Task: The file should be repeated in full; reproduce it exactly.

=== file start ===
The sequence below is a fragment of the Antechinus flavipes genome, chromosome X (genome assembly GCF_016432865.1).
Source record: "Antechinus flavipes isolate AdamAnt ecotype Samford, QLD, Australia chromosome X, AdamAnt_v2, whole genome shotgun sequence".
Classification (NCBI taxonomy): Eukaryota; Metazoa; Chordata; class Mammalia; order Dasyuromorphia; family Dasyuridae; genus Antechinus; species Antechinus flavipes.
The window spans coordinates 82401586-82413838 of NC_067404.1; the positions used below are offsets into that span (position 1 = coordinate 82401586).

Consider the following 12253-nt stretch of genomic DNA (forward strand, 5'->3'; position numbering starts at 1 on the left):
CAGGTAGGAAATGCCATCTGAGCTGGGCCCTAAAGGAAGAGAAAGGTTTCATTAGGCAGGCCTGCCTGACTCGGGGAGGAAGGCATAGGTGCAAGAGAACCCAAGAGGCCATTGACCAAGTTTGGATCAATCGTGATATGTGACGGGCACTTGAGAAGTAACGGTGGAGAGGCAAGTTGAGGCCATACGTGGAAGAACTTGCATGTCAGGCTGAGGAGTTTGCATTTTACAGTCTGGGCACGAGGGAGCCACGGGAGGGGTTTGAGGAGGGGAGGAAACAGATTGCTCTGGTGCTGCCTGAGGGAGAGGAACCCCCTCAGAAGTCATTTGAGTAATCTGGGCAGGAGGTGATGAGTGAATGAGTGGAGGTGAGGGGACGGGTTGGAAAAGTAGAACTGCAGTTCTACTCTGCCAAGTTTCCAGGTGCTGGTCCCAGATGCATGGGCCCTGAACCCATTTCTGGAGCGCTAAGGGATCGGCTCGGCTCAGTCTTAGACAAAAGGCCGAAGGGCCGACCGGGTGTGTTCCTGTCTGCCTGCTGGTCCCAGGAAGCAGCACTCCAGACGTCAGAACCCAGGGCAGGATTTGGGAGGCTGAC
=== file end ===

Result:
The sequence below is a fragment of the Antechinus flavipes genome, chromosome X (genome assembly GCF_016432865.1).
Source record: "Antechinus flavipes isolate AdamAnt ecotype Samford, QLD, Australia chromosome X, AdamAnt_v2, whole genome shotgun sequence".
Classification (NCBI taxonomy): Eukaryota; Metazoa; Chordata; class Mammalia; order Dasyuromorphia; family Dasyuridae; genus Antechinus; species Antechinus flavipes.
The window spans coordinates 82401586-82413838 of NC_067404.1; the positions used below are offsets into that span (position 1 = coordinate 82401586).

Consider the following 12253-nt stretch of genomic DNA (forward strand, 5'->3'; position numbering starts at 1 on the left):
CAGGTAGGAAATGCCATCTGAGCTGGGCCCTAAAGGAAGAGAAAGGTTTCATTAGGCAGGCCTGCCTGACTCGGGGAGGAAGGCATAGGTGCAAGAGAACCCAAGAGGCCATTGACCAAGTTTGGATCAATCGTGATATGTGACGGGCACTTGAGAAGTAACGGTGGAGAGGCAAGTTGAGGCCATACGTGGAAGAACTTGCATGTCAGGCTGAGGAGTTTGCATTTTACAGTCTGGGCACGAGGGAGCCACGGGAGGGGTTTGAGGAGGGGAGGAAACAGATTGCTCTGGTGCTGCCTGAGGGAGAGGAACCCCCTCAGAAGTCATTTGAGTAATCTGGGCAGGAGGTGATGAGTGAATGAGTGGAGGTGAGGGGACGGGTTGGAAAAGTAGAACTGCAGTTCTACTCTGCCAAGTTTCCAGGTGCTGGTCCCAGATGCATGGGCCCTGAACCCATTTCTGGAGCGCTAAGGGATCGGCTCGGCTCAGTCTTAGACAAAAGGCCGAAGGGCCGACCGGGTGTGTTCCTGTCTGCCTGCTGGTCCCAGGAAGCAGCACTCCAGACGTCAGAACCCAGGGCAGGATTTGGGAGGCTGAC